But parallels and resemblances aside, this is fundamentally about salvation. Bryce Harper is Baseball Jesus because he is a baseball savior. Millions of fans believe that he can take them to heaven. For a baseball town known for its outsized passions, Harper’s outsized presence slots perfectly into the most outsized of dreams: the dream of dynasty. We don’t just get to go to heaven. We get to stay there, take the place over, get loud, and drink lots of beer.

“Baseball Jesus.” Perhaps it’s not too much to place this on the shoulders of a 26-year-old when that 26-year-old is Bryce Harper. He is a dazzlement who will feed on the Philadelphia experience. Let’s just remember that when people follow a savior, they expect results. We’ll keep an eye on his age-33 season.

My junior year of college, there was a concert on campus, with our music department’s artist-in-residence. He was a pianist, and his name was Manahem Pressler. The first time I saw him in person I had to stifle a laugh. He was over eighty years old, less than five feet tall, and delightfully round. Think of a cross between Santa Claus and Danny Devito’s Penguin in the old Tim Burton Batman, and you won’t be far off.

He didn’t sit at the piano bench, as much as he leaned on it for support. He hovered there, silently with head bowed, for some time. Next to the gleaming concert grand piano, and framed at the center of the concert hall, he appeared impossible old, small, and tired.

Then the orchestra struck the first noted of Beethoven’s 5th Piano Concerto (Op. 73 I: Allegro) – a sforzando E-flat major chord – the old man’s head snapped up and, without so much as a lean of the torso or apparent bodily exertion of any kind, his fingers spent the next 20 minutes cascading, soaring, dancing effortlessly over the entire range of the keyboard. The auditory and visual experience was overwhelming. I shook Pressler’s hand after the performance and my very average sized hand engulfed his. I looked down and gawked. How did these two small, fragile, wrinkled things do that? The answer is, of course, the wedding of prodigious talent and seventy-plus years of intense focus and practice. At the moment though, clasped hand-in-hand with those tiny fingers, I was sold it was magic.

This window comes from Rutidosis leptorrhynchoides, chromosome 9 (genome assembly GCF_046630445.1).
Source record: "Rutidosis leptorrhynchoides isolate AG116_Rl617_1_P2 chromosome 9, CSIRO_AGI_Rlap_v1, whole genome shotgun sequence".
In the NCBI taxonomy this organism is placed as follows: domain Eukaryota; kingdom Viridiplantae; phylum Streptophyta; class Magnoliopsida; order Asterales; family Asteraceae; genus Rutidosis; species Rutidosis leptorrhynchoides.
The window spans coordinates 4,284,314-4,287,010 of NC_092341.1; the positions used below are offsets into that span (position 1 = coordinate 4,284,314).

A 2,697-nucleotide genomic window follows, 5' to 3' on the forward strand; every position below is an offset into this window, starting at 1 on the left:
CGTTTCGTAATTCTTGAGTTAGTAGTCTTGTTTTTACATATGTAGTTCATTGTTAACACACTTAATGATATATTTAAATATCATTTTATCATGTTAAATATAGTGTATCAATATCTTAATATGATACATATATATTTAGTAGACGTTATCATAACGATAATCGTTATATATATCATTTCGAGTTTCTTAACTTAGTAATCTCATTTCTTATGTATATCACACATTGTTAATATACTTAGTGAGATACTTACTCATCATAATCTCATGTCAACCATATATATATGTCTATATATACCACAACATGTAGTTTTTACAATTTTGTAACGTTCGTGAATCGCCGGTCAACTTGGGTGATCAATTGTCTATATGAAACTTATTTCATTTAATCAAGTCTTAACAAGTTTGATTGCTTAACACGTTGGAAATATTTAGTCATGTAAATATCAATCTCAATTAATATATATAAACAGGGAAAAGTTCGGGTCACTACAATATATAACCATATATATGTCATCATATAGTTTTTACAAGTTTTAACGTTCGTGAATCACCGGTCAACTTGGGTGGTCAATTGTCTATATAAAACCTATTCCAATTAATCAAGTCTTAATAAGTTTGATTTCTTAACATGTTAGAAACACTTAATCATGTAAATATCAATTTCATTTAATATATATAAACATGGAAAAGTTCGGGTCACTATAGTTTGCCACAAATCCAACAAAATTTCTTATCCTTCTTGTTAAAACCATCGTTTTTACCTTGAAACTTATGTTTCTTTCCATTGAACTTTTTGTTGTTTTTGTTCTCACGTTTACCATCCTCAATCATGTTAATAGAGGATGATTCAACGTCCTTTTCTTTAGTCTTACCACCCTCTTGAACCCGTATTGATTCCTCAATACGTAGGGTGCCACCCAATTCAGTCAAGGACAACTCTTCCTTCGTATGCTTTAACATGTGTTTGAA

If we accept that magic is nothing but extremely well rehearsed performance, baseball has never felt less magical. The game’s desperate, headlong rush towards data and analytics is not new, but the use of that rush as a tentpole of marketing is, and it represents a shift in how the game sees itself and its fans. Every team not only employs an increasingly robust set of outsiders, cameras, and data-tracking devices, they proudly advertise that fact. Baseball as a sport has decided that not only do we want a glimpse into the sausage factory, but that we want an itemized list of ingredients, and the precise methodology through which they are combined into the thing we enjoy.

That this open door policy to clubs’ systemology seems uniquely suited for coding fans with an understanding of how baseball teams can develop young (AKA cheap!) talent that never questions whether we should want that in the first place is a topic for smarter, better people. These are pages soaked in blood spilled in the search of knowledge and understanding of the game we love, and I do not want to come across as sounding anti-intellectual. However, scales and arpeggios are not music, and launch angle is not baseball. Sometimes it can serve us best to obscure the work behind the scenes, so we can let ourselves believe what we see is magic.

Thank you for reading